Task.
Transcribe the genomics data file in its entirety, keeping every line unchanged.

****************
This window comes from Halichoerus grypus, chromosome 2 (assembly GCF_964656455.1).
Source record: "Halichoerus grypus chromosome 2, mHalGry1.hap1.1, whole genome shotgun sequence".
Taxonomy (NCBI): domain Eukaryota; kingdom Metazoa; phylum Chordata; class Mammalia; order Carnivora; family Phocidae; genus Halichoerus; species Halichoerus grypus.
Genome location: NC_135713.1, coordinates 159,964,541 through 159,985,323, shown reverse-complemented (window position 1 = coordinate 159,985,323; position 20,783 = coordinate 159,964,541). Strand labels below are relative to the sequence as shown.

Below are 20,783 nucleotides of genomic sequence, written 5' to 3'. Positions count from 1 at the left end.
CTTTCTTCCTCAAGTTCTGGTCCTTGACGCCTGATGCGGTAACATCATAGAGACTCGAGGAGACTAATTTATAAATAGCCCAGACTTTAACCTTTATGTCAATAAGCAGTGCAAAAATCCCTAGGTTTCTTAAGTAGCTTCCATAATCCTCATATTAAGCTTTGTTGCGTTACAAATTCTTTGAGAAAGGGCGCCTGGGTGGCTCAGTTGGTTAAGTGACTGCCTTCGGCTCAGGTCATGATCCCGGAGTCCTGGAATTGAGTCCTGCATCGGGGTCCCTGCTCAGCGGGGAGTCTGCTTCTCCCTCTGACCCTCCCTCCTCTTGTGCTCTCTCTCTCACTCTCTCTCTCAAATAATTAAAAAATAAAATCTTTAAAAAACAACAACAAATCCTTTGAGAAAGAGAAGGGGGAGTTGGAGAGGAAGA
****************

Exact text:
This window comes from Halichoerus grypus, chromosome 2 (assembly GCF_964656455.1).
Source record: "Halichoerus grypus chromosome 2, mHalGry1.hap1.1, whole genome shotgun sequence".
Taxonomy (NCBI): domain Eukaryota; kingdom Metazoa; phylum Chordata; class Mammalia; order Carnivora; family Phocidae; genus Halichoerus; species Halichoerus grypus.
Genome location: NC_135713.1, coordinates 159,964,541 through 159,985,323, shown reverse-complemented (window position 1 = coordinate 159,985,323; position 20,783 = coordinate 159,964,541). Strand labels below are relative to the sequence as shown.

Below are 20,783 nucleotides of genomic sequence, written 5' to 3'. Positions count from 1 at the left end.
CTTTCTTCCTCAAGTTCTGGTCCTTGACGCCTGATGCGGTAACATCATAGAGACTCGAGGAGACTAATTTATAAATAGCCCAGACTTTAACCTTTATGTCAATAAGCAGTGCAAAAATCCCTAGGTTTCTTAAGTAGCTTCCATAATCCTCATATTAAGCTTTGTTGCGTTACAAATTCTTTGAGAAAGGGCGCCTGGGTGGCTCAGTTGGTTAAGTGACTGCCTTCGGCTCAGGTCATGATCCCGGAGTCCTGGAATTGAGTCCTGCATCGGGGTCCCTGCTCAGCGGGGAGTCTGCTTCTCCCTCTGACCCTCCCTCCTCTTGTGCTCTCTCTCTCACTCTCTCTCTCAAATAATTAAAAAATAAAATCTTTAAAAAACAACAACAAATCCTTTGAGAAAGAGAAGGGGGAGTTGGAGAGGAAGA